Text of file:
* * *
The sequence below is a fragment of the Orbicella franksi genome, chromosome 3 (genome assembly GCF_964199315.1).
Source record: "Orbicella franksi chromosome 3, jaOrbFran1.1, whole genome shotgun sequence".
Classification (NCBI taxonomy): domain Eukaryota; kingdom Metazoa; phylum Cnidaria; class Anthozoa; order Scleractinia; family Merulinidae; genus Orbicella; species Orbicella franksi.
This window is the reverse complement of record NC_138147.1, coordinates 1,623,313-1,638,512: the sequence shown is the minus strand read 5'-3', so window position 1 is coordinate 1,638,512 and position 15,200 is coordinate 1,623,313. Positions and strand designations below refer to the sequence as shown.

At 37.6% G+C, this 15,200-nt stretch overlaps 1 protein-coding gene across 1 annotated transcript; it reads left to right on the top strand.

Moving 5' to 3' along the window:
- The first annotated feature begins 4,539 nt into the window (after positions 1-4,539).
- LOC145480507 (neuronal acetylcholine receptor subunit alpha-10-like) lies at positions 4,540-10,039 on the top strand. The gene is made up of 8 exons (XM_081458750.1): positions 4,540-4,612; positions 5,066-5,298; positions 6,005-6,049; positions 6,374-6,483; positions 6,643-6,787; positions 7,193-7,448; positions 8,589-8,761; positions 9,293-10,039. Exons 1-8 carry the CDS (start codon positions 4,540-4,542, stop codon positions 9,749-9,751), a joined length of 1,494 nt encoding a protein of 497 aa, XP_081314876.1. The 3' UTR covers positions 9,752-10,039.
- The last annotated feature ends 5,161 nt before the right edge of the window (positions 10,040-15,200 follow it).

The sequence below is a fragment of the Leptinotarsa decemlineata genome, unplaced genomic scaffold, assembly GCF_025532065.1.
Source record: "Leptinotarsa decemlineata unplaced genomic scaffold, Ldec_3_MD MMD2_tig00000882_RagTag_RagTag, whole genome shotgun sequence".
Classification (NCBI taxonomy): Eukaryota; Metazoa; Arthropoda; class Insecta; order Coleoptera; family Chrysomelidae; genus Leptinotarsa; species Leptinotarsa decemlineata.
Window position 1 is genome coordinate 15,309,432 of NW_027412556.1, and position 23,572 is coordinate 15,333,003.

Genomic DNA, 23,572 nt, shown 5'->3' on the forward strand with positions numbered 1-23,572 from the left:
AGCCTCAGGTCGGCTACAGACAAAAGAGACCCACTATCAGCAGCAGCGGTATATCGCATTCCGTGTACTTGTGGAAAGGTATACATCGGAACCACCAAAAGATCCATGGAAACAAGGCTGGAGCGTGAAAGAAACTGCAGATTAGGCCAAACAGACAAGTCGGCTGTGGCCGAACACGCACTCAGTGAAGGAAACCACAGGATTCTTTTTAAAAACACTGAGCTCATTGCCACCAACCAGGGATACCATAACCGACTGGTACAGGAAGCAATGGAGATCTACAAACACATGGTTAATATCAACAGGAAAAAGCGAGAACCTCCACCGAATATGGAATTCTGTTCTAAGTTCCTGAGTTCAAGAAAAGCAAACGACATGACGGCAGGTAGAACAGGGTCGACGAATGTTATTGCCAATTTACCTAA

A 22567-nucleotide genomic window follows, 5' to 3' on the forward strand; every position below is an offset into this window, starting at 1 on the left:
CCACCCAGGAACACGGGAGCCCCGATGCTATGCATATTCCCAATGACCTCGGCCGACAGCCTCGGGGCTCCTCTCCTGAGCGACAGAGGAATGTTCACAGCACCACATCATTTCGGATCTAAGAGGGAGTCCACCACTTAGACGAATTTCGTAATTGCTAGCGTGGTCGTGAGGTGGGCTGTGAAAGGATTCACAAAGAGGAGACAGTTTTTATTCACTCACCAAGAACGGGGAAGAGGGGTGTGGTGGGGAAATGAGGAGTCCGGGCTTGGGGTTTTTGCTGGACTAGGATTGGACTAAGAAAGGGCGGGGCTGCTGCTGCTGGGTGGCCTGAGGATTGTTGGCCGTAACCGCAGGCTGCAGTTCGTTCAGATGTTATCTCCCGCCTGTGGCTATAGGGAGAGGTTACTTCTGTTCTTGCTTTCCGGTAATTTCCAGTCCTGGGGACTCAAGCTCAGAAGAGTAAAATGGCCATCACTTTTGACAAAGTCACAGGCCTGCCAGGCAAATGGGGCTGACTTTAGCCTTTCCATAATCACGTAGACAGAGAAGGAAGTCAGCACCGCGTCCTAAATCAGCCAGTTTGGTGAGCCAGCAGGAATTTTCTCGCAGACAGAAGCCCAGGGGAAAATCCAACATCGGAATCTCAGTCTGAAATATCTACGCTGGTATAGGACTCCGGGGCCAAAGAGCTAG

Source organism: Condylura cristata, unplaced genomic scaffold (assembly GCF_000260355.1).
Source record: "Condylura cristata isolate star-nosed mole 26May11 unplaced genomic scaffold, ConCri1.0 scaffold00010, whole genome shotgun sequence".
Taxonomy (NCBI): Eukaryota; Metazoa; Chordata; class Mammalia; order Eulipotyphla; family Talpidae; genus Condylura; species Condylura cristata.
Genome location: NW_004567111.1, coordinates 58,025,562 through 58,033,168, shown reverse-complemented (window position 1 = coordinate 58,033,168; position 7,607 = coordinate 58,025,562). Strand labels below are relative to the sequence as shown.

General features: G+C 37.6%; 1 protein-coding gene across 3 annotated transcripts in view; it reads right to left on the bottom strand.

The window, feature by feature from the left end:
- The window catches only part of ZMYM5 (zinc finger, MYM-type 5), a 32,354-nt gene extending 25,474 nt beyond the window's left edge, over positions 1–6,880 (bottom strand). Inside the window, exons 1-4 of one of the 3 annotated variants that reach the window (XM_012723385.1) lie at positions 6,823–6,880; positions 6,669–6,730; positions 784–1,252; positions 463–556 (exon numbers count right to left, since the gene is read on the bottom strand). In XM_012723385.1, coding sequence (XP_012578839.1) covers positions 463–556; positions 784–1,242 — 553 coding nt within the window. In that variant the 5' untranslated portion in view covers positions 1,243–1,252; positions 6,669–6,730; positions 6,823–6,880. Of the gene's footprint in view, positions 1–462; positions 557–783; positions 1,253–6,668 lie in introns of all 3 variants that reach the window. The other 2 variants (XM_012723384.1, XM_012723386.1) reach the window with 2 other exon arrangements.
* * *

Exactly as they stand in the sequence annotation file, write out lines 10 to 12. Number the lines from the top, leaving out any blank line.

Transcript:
The sequence below is a fragment of the Leptinotarsa decemlineata genome, unplaced genomic scaffold, assembly GCF_025532065.1.
Source record: "Leptinotarsa decemlineata unplaced genomic scaffold, Ldec_3_MD MMD2_tig00000882_RagTag_RagTag, whole genome shotgun sequence".
Classification (NCBI taxonomy): Eukaryota; Metazoa; Arthropoda; class Insecta; order Coleoptera; family Chrysomelidae; genus Leptinotarsa; species Leptinotarsa decemlineata.